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  • Writer's pictureDan Goese Ⓥ🌱

Planet of the Humans

Shame on me...lazy blogger! Earth Day came and went a week ago without a peep—the perfect nickname for a blog post with no readers—from this self-proclaimed environmental activist. I originally planned on writing something on this 50th anniversary, but then I saw Michael Moore talk on The Late Show with Stephen Colbert about a movie called "Planet of the Humans" that he was releasing for free on YouTube to commemorate the big day. I wanted to watch it before making my blood-rare (beef humor) blog effort. I watched it, was disappointed by it, and yet I highly recommend that everyone (who's not easily subject to depression or suicide) watch this film. There's no happy ending, but if you know anything about our dire environmental trend, you already know the end is devastating. I recommend you watch it because you'll probably learn something from it and because it helps give new energy to the "what to do now" dialog, despite its complete lack of specific suggestions.

If you are not inclined to read on, know this: We must do two things to survive in the long run (beyond ~2150, by my guess):

  1. Stop the population explosion.

  2. Dramatically reduce our net consumption of energy per person.

It's conceptually simple but we're just not going to do it, are we? It would be so great if we could accomplish these two things without the help of deadly, global pandemics. One of the scientists says, "We [humans] don't have a way out of this [overpopulation crisis]." I assert that we will have a way out of this. The massive reduction in emissions that has accompanied the COVID-19 pandemic is just a hint that the "way out" might not be one of our choosing.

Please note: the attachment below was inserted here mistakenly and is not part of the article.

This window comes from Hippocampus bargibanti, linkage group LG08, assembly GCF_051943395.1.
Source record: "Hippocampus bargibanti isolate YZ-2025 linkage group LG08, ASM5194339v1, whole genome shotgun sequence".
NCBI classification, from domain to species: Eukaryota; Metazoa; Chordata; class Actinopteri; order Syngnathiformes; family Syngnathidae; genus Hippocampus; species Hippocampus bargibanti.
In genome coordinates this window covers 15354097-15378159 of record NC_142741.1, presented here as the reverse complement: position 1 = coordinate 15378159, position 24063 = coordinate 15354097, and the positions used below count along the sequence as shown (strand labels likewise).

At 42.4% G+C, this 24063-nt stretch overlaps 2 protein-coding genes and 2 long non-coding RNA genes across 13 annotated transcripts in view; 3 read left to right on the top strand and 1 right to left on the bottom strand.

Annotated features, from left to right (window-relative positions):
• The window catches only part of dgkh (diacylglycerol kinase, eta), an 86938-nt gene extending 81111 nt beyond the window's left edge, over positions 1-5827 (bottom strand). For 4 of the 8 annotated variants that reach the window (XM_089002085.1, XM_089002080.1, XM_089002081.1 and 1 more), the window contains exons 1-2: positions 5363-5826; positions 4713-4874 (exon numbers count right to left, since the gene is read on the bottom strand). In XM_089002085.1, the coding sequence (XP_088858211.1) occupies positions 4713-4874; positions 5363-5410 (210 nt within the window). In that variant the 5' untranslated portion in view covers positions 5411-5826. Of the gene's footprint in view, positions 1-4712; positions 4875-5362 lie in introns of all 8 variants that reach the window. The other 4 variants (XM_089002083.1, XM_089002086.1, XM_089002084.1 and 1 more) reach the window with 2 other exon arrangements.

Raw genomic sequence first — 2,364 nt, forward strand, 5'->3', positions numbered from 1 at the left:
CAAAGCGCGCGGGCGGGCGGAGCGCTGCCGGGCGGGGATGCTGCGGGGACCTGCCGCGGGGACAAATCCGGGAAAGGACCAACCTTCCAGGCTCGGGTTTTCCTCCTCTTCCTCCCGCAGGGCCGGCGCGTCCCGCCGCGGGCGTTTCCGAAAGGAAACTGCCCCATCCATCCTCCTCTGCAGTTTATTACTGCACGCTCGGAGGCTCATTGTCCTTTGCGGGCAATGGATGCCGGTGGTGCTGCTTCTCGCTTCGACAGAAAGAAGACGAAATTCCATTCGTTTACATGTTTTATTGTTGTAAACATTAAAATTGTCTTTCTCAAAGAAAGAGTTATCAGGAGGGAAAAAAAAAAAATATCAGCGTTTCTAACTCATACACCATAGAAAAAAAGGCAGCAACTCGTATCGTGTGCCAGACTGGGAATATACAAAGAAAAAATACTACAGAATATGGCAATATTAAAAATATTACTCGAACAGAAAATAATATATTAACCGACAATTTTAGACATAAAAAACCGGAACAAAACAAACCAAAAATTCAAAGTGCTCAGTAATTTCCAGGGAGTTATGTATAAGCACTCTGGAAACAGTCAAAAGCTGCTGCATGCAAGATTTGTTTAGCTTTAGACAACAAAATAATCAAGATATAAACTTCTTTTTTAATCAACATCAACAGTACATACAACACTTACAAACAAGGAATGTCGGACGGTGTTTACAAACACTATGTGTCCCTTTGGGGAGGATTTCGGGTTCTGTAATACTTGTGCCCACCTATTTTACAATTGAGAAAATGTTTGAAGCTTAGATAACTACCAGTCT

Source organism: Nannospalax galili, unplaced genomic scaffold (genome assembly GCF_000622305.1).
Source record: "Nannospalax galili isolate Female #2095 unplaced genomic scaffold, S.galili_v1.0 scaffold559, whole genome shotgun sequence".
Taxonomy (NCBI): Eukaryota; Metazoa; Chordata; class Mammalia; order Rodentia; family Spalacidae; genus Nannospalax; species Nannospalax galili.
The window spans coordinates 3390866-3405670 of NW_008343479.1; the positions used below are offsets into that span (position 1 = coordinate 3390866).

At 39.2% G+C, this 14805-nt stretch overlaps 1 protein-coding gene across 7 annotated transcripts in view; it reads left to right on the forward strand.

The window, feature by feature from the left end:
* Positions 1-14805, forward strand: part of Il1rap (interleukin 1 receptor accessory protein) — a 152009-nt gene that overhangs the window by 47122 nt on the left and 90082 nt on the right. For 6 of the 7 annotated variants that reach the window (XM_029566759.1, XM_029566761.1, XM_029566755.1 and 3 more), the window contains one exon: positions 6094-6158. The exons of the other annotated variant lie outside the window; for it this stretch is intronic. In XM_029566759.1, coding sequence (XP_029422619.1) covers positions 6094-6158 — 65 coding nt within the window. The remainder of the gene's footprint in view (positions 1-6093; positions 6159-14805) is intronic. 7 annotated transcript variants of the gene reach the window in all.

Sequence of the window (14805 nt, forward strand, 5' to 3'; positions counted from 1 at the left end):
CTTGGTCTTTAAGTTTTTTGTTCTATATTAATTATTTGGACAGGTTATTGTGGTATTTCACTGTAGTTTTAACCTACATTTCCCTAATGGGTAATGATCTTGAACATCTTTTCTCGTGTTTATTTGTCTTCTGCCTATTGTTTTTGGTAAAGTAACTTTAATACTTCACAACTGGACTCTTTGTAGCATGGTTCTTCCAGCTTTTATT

I have so many reactions and thoughts related to the movie, but I'm going to allow myself a very limited amount of time here to express them. Rather than wordsmithing them into smoothly flowing paragraphs, I'm going to just throw them into a list, much like my list of "ideas" on how everyone can help improve our environment.

  1. Thanks for the wake-up call! I was already up, but a lot of people still don't seem to appreciate that our global population growth (shown above in a very real historical chart, not a crazy hockey stick prediction of the future) and overconsumption are snuffing out our environment.

  2. This movie is a real "downer" even by my standards. This seems to be the way Ozzie Zehner (featured heavily in the movie) likes to operate: Point out the flaws without working on solutions. He's very good at exposing the weaknesses and fraud associated with renewable energy options, and he shared a lot of info from his research that I was not aware of. But like any real "Debbie Downer," Ozzie—and director Jeff Gibbs—expend the entire film focusing on [somewhat outdated analyses of] bad science and bad people, and fail to focus any energy or intellect on how to make things better. This has made a lot of fans of nuclear and coal energy very happy, which is probably not good for anything. The movie doesn't even once mention the immutable truth: We have no choice but to continue research and development "R&D" to improve renewable energy solutions. They're not all going to be home runs, but we've done some "impossible" things when we've focused enough energy and imagination on them.